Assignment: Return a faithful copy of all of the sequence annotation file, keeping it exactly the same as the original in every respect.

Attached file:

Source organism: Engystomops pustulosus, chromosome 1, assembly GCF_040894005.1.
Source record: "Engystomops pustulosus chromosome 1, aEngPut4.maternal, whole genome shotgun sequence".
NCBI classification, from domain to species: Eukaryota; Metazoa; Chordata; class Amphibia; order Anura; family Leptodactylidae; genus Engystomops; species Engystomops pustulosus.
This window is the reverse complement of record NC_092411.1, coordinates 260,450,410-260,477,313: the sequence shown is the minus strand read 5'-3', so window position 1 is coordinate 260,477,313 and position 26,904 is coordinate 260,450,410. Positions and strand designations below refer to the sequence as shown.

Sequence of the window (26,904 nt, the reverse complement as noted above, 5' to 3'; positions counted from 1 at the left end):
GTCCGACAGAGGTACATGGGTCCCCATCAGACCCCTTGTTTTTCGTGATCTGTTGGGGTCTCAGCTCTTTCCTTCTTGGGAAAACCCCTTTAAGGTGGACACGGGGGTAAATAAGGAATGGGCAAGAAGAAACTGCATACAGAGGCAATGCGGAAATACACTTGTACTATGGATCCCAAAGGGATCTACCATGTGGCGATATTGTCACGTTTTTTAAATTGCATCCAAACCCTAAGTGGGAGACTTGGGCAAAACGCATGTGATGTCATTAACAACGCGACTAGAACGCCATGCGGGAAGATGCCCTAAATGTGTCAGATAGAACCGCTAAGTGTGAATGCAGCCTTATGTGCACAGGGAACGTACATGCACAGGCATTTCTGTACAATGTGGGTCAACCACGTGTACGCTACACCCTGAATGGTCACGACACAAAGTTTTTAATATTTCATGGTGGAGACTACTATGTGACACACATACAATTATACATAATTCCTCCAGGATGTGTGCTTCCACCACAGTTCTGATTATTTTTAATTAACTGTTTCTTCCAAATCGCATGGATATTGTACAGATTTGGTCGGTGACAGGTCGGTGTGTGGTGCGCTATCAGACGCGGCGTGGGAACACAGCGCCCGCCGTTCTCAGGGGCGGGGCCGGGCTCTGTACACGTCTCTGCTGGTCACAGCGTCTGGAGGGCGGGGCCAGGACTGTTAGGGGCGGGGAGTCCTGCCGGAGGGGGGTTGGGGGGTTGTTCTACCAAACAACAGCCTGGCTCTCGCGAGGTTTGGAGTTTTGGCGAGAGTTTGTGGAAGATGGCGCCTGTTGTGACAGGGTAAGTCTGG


Source organism: Engystomops pustulosus, chromosome 1, assembly GCF_040894005.1.
Source record: "Engystomops pustulosus chromosome 1, aEngPut4.maternal, whole genome shotgun sequence".
NCBI classification, from domain to species: Eukaryota; Metazoa; Chordata; class Amphibia; order Anura; family Leptodactylidae; genus Engystomops; species Engystomops pustulosus.
This window is the reverse complement of record NC_092411.1, coordinates 260,450,410-260,477,313: the sequence shown is the minus strand read 5'-3', so window position 1 is coordinate 260,477,313 and position 26,904 is coordinate 260,450,410. Positions and strand designations below refer to the sequence as shown.

Sequence of the window (26,904 nt, the reverse complement as noted above, 5' to 3'; positions counted from 1 at the left end):
GTCCGACAGAGGTACATGGGTCCCCATCAGACCCCTTGTTTTTCGTGATCTGTTGGGGTCTCAGCTCTTTCCTTCTTGGGAAAACCCCTTTAAGGTGGACACGGGGGTAAATAAGGAATGGGCAAGAAGAAACTGCATACAGAGGCAATGCGGAAATACACTTGTACTATGGATCCCAAAGGGATCTACCATGTGGCGATATTGTCACGTTTTTTAAATTGCATCCAAACCCTAAGTGGGAGACTTGGGCAAAACGCATGTGATGTCATTAACAACGCGACTAGAACGCCATGCGGGAAGATGCCCTAAATGTGTCAGATAGAACCGCTAAGTGTGAATGCAGCCTTATGTGCACAGGGAACGTACATGCACAGGCATTTCTGTACAATGTGGGTCAACCACGTGTACGCTACACCCTGAATGGTCACGACACAAAGTTTTTAATATTTCATGGTGGAGACTACTATGTGACACACATACAATTATACATAATTCCTCCAGGATGTGTGCTTCCACCACAGTTCTGATTATTTTTAATTAACTGTTTCTTCCAAATCGCATGGATATTGTACAGATTTGGTCGGTGACAGGTCGGTGTGTGGTGCGCTATCAGACGCGGCGTGGGAACACAGCGCCCGCCGTTCTCAGGGGCGGGGCCGGGCTCTGTACACGTCTCTGCTGGTCACAGCGTCTGGAGGGCGGGGCCAGGACTGTTAGGGGCGGGGAGTCCTGCCGGAGGGGGGTTGGGGGGTTGTTCTACCAAACAACAGCCTGGCTCTCGCGAGGTTTGGAGTTTTGGCGAGAGTTTGTGGAAGATGGCGCCTGTTGTGACAGGGTAAGTCTGG